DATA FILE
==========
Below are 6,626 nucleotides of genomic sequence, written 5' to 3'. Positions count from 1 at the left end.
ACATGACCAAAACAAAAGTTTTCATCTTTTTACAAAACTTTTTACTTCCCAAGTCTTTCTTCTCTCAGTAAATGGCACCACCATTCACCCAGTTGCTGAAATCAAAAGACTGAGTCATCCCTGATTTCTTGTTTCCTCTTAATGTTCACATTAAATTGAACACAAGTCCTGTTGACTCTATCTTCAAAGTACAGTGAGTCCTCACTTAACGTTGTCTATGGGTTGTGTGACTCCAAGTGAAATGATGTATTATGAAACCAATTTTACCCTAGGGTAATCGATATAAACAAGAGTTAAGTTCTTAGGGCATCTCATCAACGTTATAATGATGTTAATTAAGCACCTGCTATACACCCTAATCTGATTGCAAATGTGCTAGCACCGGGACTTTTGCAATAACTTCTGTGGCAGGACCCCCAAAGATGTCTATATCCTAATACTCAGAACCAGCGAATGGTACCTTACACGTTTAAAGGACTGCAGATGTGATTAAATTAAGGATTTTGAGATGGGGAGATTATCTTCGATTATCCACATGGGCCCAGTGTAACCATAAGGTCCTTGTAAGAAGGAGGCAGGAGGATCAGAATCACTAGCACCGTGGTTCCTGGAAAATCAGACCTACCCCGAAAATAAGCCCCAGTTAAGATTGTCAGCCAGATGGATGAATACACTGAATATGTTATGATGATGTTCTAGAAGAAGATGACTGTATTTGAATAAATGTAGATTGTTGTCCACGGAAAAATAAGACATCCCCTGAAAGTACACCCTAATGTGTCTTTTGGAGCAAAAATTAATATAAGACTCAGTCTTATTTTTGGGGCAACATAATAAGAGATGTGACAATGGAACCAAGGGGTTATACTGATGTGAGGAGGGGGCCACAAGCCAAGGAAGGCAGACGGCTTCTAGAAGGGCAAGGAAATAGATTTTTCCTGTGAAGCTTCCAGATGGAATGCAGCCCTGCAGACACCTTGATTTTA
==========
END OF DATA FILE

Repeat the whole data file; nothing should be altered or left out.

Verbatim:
Below are 6,626 nucleotides of genomic sequence, written 5' to 3'. Positions count from 1 at the left end.
ACATGACCAAAACAAAAGTTTTCATCTTTTTACAAAACTTTTTACTTCCCAAGTCTTTCTTCTCTCAGTAAATGGCACCACCATTCACCCAGTTGCTGAAATCAAAAGACTGAGTCATCCCTGATTTCTTGTTTCCTCTTAATGTTCACATTAAATTGAACACAAGTCCTGTTGACTCTATCTTCAAAGTACAGTGAGTCCTCACTTAACGTTGTCTATGGGTTGTGTGACTCCAAGTGAAATGATGTATTATGAAACCAATTTTACCCTAGGGTAATCGATATAAACAAGAGTTAAGTTCTTAGGGCATCTCATCAACGTTATAATGATGTTAATTAAGCACCTGCTATACACCCTAATCTGATTGCAAATGTGCTAGCACCGGGACTTTTGCAATAACTTCTGTGGCAGGACCCCCAAAGATGTCTATATCCTAATACTCAGAACCAGCGAATGGTACCTTACACGTTTAAAGGACTGCAGATGTGATTAAATTAAGGATTTTGAGATGGGGAGATTATCTTCGATTATCCACATGGGCCCAGTGTAACCATAAGGTCCTTGTAAGAAGGAGGCAGGAGGATCAGAATCACTAGCACCGTGGTTCCTGGAAAATCAGACCTACCCCGAAAATAAGCCCCAGTTAAGATTGTCAGCCAGATGGATGAATACACTGAATATGTTATGATGATGTTCTAGAAGAAGATGACTGTATTTGAATAAATGTAGATTGTTGTCCACGGAAAAATAAGACATCCCCTGAAAGTACACCCTAATGTGTCTTTTGGAGCAAAAATTAATATAAGACTCAGTCTTATTTTTGGGGCAACATAATAAGAGATGTGACAATGGAACCAAGGGGTTATACTGATGTGAGGAGGGGGCCACAAGCCAAGGAAGGCAGACGGCTTCTAGAAGGGCAAGGAAATAGATTTTTCCTGTGAAGCTTCCAGATGGAATGCAGCCCTGCAGACACCTTGATTTTA